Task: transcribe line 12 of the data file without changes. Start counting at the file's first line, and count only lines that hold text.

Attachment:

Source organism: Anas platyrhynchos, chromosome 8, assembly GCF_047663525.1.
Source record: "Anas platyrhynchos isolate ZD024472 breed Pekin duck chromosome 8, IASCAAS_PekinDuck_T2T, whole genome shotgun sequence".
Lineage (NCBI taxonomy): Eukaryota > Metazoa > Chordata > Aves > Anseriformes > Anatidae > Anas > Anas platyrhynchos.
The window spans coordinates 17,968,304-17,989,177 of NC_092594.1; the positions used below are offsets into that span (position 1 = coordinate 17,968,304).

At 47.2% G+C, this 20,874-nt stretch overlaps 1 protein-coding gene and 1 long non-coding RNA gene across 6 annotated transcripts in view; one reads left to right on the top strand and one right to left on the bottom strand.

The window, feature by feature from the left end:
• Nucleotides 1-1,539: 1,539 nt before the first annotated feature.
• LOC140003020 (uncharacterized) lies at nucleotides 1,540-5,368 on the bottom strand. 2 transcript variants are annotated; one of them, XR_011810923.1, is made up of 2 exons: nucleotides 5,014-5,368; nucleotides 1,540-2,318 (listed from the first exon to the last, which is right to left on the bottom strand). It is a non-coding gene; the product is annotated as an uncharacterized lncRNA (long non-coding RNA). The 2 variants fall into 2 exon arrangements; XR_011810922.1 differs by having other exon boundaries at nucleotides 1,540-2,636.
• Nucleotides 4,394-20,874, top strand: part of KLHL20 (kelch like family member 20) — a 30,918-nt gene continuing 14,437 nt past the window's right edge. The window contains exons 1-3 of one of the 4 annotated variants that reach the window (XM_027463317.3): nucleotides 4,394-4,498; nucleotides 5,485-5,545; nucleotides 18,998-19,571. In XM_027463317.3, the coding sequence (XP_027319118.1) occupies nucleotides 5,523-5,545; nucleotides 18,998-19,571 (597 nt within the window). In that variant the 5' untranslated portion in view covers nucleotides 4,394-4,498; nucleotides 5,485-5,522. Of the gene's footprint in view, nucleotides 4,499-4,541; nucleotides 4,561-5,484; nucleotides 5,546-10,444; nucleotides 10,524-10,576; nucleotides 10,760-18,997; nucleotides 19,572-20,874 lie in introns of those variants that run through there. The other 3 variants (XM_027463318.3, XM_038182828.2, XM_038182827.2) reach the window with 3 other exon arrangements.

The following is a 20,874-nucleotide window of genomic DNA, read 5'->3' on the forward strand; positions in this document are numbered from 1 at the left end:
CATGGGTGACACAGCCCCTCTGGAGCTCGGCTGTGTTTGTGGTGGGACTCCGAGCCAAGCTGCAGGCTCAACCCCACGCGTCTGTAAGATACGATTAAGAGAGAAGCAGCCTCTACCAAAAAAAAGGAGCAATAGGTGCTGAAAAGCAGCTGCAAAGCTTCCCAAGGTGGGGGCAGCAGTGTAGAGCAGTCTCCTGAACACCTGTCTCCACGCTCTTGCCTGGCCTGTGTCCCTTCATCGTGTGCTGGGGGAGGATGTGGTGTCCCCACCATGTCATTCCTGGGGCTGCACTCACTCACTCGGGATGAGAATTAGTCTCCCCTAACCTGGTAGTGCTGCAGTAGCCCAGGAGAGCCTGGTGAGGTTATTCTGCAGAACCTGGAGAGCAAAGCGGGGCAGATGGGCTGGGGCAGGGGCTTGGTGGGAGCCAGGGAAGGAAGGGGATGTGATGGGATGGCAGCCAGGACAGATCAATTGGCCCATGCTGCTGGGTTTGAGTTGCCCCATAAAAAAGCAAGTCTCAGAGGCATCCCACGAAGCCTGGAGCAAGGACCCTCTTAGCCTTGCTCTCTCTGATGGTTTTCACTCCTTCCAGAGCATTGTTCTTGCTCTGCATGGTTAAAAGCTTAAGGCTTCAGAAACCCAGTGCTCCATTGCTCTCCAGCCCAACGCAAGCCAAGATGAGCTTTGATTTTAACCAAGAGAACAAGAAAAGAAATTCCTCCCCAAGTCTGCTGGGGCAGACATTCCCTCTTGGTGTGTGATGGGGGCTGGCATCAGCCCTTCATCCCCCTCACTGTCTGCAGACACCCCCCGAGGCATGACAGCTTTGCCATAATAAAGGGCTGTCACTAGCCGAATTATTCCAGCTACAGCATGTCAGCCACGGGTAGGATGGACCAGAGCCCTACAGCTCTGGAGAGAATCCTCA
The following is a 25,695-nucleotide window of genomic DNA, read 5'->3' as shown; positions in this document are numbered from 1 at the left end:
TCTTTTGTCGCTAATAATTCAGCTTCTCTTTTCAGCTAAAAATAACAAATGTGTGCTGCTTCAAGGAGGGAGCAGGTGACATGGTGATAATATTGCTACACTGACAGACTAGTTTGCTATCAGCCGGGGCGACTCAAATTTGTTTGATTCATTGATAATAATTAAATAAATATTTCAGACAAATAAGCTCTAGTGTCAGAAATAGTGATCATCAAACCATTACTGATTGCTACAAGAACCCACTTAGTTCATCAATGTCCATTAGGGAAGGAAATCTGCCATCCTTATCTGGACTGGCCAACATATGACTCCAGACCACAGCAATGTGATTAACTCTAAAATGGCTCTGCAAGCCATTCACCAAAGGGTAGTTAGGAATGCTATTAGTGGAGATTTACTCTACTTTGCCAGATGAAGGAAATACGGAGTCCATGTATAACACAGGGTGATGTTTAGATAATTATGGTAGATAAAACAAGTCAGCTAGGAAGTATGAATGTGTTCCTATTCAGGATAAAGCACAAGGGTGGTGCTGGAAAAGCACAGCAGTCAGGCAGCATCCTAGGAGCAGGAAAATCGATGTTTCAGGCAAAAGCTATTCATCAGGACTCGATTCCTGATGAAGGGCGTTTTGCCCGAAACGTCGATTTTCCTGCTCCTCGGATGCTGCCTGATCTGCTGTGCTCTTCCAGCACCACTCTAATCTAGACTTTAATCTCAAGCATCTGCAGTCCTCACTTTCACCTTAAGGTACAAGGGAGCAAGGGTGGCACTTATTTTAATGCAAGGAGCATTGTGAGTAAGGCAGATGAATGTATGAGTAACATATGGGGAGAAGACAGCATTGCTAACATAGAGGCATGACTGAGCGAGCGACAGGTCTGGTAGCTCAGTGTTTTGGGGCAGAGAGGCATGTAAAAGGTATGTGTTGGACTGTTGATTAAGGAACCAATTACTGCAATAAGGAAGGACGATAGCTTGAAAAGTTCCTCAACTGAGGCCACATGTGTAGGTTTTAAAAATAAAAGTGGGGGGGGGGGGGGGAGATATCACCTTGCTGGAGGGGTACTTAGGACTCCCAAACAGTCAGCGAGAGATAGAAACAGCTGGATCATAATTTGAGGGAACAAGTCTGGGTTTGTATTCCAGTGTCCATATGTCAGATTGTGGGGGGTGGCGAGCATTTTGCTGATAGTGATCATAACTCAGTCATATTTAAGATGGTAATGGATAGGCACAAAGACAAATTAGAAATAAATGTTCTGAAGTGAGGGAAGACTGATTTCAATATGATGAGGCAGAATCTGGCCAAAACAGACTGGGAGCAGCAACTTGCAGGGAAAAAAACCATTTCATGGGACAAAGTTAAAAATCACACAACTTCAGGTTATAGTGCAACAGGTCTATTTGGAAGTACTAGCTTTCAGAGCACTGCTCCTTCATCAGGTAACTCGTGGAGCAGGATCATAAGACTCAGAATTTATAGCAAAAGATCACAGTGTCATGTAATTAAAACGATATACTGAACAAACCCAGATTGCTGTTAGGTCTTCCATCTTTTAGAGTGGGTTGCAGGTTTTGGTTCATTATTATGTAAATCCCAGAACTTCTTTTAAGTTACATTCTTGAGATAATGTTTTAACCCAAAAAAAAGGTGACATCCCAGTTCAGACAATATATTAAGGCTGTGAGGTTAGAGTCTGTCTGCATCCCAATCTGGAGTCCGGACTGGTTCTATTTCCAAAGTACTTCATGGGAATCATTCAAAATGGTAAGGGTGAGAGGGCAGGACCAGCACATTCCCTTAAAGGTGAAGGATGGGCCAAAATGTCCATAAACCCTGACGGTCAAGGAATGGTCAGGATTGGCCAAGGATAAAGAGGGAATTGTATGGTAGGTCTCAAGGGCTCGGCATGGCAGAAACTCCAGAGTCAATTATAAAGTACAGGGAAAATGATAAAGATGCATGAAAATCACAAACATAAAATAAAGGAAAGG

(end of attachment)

The following is a 25,695-nucleotide window of genomic DNA, read 5'->3' as shown; positions in this document are numbered from 1 at the left end: